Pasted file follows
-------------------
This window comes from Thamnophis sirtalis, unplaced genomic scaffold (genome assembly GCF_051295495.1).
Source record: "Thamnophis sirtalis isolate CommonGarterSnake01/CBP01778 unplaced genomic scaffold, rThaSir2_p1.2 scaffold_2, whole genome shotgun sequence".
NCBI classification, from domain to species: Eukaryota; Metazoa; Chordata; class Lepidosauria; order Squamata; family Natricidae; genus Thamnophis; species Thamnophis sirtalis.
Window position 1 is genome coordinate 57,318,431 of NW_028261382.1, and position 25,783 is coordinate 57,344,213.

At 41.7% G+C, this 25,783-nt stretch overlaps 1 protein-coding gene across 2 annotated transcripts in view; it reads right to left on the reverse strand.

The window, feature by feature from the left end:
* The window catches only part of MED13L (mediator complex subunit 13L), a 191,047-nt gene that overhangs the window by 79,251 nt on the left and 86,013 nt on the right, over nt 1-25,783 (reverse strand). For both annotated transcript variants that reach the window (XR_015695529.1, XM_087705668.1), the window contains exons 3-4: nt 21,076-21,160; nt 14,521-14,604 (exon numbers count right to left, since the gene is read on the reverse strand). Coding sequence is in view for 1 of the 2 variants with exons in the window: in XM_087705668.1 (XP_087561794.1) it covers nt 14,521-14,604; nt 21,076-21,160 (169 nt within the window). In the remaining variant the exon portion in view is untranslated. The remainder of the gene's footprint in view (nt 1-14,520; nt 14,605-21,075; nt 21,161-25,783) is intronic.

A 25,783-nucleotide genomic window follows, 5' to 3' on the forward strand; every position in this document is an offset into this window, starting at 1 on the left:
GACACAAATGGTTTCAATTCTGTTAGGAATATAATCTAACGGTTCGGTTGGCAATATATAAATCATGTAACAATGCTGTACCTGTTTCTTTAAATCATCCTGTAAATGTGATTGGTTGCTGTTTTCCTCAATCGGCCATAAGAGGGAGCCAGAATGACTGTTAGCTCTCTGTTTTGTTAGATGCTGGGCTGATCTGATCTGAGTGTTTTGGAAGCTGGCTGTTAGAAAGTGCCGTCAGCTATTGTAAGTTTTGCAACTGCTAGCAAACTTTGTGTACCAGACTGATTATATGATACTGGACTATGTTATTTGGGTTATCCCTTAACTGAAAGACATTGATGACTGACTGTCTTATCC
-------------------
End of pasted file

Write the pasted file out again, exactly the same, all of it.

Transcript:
This window comes from Thamnophis sirtalis, unplaced genomic scaffold (genome assembly GCF_051295495.1).
Source record: "Thamnophis sirtalis isolate CommonGarterSnake01/CBP01778 unplaced genomic scaffold, rThaSir2_p1.2 scaffold_2, whole genome shotgun sequence".
NCBI classification, from domain to species: Eukaryota; Metazoa; Chordata; class Lepidosauria; order Squamata; family Natricidae; genus Thamnophis; species Thamnophis sirtalis.
Window position 1 is genome coordinate 57,318,431 of NW_028261382.1, and position 25,783 is coordinate 57,344,213.

At 41.7% G+C, this 25,783-nt stretch overlaps 1 protein-coding gene across 2 annotated transcripts in view; it reads right to left on the reverse strand.

The window, feature by feature from the left end:
* The window catches only part of MED13L (mediator complex subunit 13L), a 191,047-nt gene that overhangs the window by 79,251 nt on the left and 86,013 nt on the right, over nt 1-25,783 (reverse strand). For both annotated transcript variants that reach the window (XR_015695529.1, XM_087705668.1), the window contains exons 3-4: nt 21,076-21,160; nt 14,521-14,604 (exon numbers count right to left, since the gene is read on the reverse strand). Coding sequence is in view for 1 of the 2 variants with exons in the window: in XM_087705668.1 (XP_087561794.1) it covers nt 14,521-14,604; nt 21,076-21,160 (169 nt within the window). In the remaining variant the exon portion in view is untranslated. The remainder of the gene's footprint in view (nt 1-14,520; nt 14,605-21,075; nt 21,161-25,783) is intronic.

A 25,783-nucleotide genomic window follows, 5' to 3' on the forward strand; every position in this document is an offset into this window, starting at 1 on the left:
GACACAAATGGTTTCAATTCTGTTAGGAATATAATCTAACGGTTCGGTTGGCAATATATAAATCATGTAACAATGCTGTACCTGTTTCTTTAAATCATCCTGTAAATGTGATTGGTTGCTGTTTTCCTCAATCGGCCATAAGAGGGAGCCAGAATGACTGTTAGCTCTCTGTTTTGTTAGATGCTGGGCTGATCTGATCTGAGTGTTTTGGAAGCTGGCTGTTAGAAAGTGCCGTCAGCTATTGTAAGTTTTGCAACTGCTAGCAAACTTTGTGTACCAGACTGATTATATGATACTGGACTATGTTATTTGGGTTATCCCTTAACTGAAAGACATTGATGACTGACTGTCTTATCC